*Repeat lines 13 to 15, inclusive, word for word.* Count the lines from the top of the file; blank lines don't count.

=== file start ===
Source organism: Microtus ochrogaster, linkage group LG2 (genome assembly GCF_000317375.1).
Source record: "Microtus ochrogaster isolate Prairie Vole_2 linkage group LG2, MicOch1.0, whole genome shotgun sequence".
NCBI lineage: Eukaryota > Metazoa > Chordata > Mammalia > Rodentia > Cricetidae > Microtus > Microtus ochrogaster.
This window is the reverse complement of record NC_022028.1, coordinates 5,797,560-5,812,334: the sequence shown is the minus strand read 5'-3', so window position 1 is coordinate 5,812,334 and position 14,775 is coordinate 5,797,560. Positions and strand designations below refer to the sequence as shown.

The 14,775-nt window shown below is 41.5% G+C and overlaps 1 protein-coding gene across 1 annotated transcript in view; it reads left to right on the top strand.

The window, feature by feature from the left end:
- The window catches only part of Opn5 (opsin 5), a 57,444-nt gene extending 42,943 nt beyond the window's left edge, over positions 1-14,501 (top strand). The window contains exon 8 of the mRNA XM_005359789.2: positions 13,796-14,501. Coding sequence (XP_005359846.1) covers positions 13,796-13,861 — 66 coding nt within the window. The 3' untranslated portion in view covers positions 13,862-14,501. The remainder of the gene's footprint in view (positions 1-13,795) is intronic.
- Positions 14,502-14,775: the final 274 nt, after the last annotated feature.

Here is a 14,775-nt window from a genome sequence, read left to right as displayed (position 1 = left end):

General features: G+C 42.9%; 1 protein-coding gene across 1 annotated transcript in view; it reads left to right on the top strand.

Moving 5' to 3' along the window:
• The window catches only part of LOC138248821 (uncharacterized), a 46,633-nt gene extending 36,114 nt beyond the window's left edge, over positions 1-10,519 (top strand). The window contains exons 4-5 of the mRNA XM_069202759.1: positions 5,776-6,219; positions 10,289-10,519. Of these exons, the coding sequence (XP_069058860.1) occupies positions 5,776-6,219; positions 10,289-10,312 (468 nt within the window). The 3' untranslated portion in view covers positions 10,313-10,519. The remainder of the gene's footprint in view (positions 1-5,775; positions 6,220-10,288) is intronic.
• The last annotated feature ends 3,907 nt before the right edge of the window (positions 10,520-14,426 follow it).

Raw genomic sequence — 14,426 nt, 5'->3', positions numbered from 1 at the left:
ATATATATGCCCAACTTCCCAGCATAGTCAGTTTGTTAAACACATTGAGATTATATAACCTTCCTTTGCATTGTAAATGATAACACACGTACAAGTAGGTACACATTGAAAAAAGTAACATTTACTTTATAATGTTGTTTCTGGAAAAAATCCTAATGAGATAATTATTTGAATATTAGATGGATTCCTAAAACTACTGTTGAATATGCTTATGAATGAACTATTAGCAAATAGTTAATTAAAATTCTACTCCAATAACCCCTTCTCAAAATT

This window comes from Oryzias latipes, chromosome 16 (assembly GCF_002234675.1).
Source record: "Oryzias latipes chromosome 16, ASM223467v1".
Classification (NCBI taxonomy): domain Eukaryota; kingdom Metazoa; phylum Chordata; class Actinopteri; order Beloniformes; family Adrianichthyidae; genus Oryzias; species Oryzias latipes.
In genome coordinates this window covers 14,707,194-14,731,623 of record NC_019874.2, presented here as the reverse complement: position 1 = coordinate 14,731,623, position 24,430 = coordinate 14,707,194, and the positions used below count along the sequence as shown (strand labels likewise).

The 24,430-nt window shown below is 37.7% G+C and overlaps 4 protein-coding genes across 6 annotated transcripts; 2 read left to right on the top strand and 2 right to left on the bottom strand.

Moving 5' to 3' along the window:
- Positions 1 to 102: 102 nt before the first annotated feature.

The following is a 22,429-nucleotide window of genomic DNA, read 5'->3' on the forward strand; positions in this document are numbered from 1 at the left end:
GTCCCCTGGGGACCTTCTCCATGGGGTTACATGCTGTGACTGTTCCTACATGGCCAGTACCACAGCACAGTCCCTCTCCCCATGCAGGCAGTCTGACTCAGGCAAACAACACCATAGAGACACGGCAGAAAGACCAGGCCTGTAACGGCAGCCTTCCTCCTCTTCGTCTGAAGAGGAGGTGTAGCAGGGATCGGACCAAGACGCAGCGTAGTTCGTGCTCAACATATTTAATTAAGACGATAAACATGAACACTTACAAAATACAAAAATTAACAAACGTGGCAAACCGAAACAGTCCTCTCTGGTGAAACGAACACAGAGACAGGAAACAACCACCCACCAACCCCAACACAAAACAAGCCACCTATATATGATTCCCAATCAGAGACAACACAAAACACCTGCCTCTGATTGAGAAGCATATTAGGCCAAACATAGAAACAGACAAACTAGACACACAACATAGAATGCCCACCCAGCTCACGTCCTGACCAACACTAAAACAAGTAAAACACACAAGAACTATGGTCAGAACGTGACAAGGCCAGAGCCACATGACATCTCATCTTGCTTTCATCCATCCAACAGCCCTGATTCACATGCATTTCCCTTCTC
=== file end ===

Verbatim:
• The last annotated feature ends 3,907 nt before the right edge of the window (positions 10,520-14,426 follow it).

Raw genomic sequence — 14,426 nt, 5'->3', positions numbered from 1 at the left:
ATATATATGCCCAACTTCCCAGCATAGTCAGTTTGTTAAACACATTGAGATTATATAACCTTCCTTTGCATTGTAAATGATAACACACGTACAAGTAGGTACACATTGAAAAAAGTAACATTTACTTTATAATGTTGTTTCTGGAAAAAATCCTAATGAGATAATTATTTGAATATTAGATGGATTCCTAAAACTACTGTTGAATATGCTTATGAATGAACTATTAGCAAATAGTTAATTAAAATTCTACTCCAATAACCCCTTCTCAAAATT